Fuerteventura is a destination opened to tourists from all over the world. There is indeed a prominence of German and English visitors, but one should not expect to see this prominence reflected in the local cuisine. On the contrary, once in Fuerteventura, regardless of nationality, tourists should definitely sample the local cuisine specialties by force of the fact they are adapted to the warm climate, and abandon the taste for their homeland gastronomy. All trips should, above all, be about discovering and exploring, culinary speaking too.
However, gastronomically conservative tourists should rest assured: there are plenty of restaurants in Fuerteventura which observe closely various ethnic cuisines: Italian, Indian, Chinese, English and Mexican cuisines.
The cuisine in Fuerteventura is hardly distinct from the gastronomy typical of the Canary Islands. Fish, vegetables and fruit, not to mention the wealth of cheeses delineate the gastronomic profile of Fuerteventura. And in order to add a touch of heartiness and taste thrill, locals always drown their meals in all sorts of dips and sauces. A large range of meats is also present on the local dish offer.
The Fuerteventura cuisine falls nothing short of the idea of gastronomic paradise for fish dish lovers. The most frequently used fish refer to: sea bass, sea bream, tuna, shark and sword fish, for instance. Fish dishes, regardless of their consistency, often include vegetables and an abundance of sauces, of which mojo is the most popular.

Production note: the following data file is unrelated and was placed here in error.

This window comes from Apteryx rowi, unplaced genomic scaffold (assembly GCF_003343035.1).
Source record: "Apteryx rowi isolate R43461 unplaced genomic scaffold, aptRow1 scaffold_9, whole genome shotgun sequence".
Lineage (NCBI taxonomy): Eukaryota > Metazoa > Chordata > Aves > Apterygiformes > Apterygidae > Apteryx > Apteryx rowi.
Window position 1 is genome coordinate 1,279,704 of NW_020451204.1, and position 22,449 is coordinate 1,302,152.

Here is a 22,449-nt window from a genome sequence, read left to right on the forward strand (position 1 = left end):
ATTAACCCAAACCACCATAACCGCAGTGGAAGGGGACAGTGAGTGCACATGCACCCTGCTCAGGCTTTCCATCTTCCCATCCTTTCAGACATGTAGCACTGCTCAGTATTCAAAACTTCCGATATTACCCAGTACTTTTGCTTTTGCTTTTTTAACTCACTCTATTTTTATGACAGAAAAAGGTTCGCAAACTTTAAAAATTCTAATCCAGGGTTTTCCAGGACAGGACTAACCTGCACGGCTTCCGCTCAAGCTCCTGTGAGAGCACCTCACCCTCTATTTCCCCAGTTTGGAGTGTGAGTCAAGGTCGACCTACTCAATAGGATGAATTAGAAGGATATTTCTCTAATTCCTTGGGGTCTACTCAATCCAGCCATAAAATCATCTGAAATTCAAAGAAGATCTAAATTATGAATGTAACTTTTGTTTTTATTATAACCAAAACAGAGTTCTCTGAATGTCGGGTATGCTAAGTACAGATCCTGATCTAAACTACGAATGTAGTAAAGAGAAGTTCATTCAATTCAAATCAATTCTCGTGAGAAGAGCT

Seafood is also held in great respect in Fuerteventura. Shrimps, crab, lobster, octopus and squid count as the most popular among both locals and visitors in terms of seafood dishes.
The almost ever-present mojo is made of plenty of garlic, paprika and cumin drowned in olive oil, with optional flavors (lemon and vinegar, for instance). This sauce accommodates with virtually all sorts of dishes, ranging from fish to the famed papas arrugadas (wrinkly potatoes) and meats.
Stews and soups are the main vegetable dishes in Fuerteventura. They are often thickened with gofio, a local cereal flour used to the extent of replacing bread. Speaking about vegetables, the papas arrugadas are a must-taste on the local menu since, along with the goat cheese, yield the culinary identity of Fuerteventura and of all the other Canary Islands, for that matter.
One should always expect to find Spanish cuisine is fairly well represented in Fuerteventura. Thus, tortillas, paellas and tapas can be sampled throughout the island either as hearty meals or fast snacks.
But when it comes to cheeses, Fuerteventura has a centuries old tradition in producing goat cheeses. One can only imagine the variety of types, the mouthwatering range of tastes and flavors and the spectacular gastronomic combinations they can indulge in with such cheeses. It is in the queso majorero, as it is called, that the very gastronomic print and uniqueness of Fuerteventura resides.
In addition, Fuerteventura always overwhelms with a rich offer of exotic fruit which render typical desserts redundant. However, the so-called bienmesabe, a creamy tempting delight made of honey, eggs, rum and almond cream should always be sampled at least by title of getting to know gastronomic Fuerteventura in all its details, desserts included.
In order to blend in the picture and in view of not contrasting with the local habits, visitors should know locals, as a rule, have early breakfasts (desayuno) and, regardless of its content as such, breakfast is always topped with milk coffee and accompanied by the so-called churros (deep-fried pastry drowned in chocolate).
Lunch (comida) is usually served somewhere between 2pm and 4pm, whereas locals usually have dinner (cena) no sooner than 9pm, though some restaurants go, as it were, with the flow of tourists, beginning to serve dinner around 6pm.